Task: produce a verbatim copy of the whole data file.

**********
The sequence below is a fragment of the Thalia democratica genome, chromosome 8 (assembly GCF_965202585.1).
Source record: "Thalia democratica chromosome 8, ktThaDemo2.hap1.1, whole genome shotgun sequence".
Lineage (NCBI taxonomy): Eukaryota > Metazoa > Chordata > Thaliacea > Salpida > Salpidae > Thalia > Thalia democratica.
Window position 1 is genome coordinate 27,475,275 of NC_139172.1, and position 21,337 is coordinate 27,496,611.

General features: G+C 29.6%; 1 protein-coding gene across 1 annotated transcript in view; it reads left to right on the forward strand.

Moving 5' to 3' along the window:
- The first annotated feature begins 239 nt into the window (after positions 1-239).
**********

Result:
The sequence below is a fragment of the Thalia democratica genome, chromosome 8 (assembly GCF_965202585.1).
Source record: "Thalia democratica chromosome 8, ktThaDemo2.hap1.1, whole genome shotgun sequence".
Lineage (NCBI taxonomy): Eukaryota > Metazoa > Chordata > Thaliacea > Salpida > Salpidae > Thalia > Thalia democratica.
Window position 1 is genome coordinate 27,475,275 of NC_139172.1, and position 21,337 is coordinate 27,496,611.

General features: G+C 29.6%; 1 protein-coding gene across 1 annotated transcript in view; it reads left to right on the forward strand.

Moving 5' to 3' along the window:
- The first annotated feature begins 239 nt into the window (after positions 1-239).